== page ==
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  7. Try listening to Radio 4 and play the game find the right wing.
    Impossible.

    As for waste Labour have always outdone the Conservatives on spend and tax policies and now is no different.

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  8. Neil, now this is fun

    http://thingsthatbotherdave.blogspot.com/2007/09/why-current-policy-wont-end-poverty.html

    He links to you and me!

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  9. Colin: radio 4 - they regularly have Peter Hitchens, Melanie Phillips etc on. And then there are chauvinist pigs like Michael Buerk a plenty!

    Radio 4 takes a more indepth look at the facts than tv news - unfortunately for you right wingers - reality tends to have a liberal bias.

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  10. Mark: Agreed that Germany's healthcare is better AND better value (although they do spend a lot more per capita than us, the bismarkian system does seem better value and I am not surprised, Beveridge was a prat!).

    Also I agree not to bicker over the BBC, it is all over the place - both left and right.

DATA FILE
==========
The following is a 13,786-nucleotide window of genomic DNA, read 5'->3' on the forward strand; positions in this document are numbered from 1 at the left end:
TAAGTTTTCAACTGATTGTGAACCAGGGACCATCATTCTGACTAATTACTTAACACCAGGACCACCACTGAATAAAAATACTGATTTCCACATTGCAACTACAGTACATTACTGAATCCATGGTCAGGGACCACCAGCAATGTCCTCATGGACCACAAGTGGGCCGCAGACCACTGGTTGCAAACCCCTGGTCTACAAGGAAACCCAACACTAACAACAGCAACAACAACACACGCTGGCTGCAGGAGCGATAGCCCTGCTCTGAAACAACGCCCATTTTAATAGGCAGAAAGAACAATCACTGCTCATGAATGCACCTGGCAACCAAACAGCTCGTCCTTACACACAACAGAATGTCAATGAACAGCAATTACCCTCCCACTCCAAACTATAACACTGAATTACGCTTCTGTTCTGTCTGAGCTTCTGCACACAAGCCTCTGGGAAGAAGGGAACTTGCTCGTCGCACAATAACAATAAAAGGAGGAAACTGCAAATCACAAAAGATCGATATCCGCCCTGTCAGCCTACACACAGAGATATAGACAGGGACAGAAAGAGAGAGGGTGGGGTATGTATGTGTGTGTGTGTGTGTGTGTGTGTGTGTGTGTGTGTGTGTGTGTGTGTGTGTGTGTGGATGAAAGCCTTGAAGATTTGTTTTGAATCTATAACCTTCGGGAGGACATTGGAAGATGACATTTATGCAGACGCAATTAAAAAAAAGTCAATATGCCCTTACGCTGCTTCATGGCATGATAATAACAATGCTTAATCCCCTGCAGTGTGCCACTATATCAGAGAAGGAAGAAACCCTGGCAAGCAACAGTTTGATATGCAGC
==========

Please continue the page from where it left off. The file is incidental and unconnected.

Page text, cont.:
I am also glad to see that you agree health is best when tax funded, but this 80% voucher will benefit those who can afford it at the expense of those who cannot. Not fair in my opinion.

    As for public sector workers - there ARE more teachers (30k), more doctors (20k), nurses (90k), police (20k). Then there are teacher assistants (100k+) and PCSOs (20k) that never existed before. Add all these up together and you have about 300k new jobs in very front line staff. Of course there will be many critical areas where staff levels have improved. I can't list them all - but I am sure you can think of them, are surestart staff a waste? more social workers a waste? more occupational therapists? consultants in every area? Yes, there are more admin and managerial staff, and no doubt some of this is waste - but a lot of it is probably necessary when you massively expand services. And anyhow the numbers of admin in the NHS for example, are less than the private health sector so what does that tell us?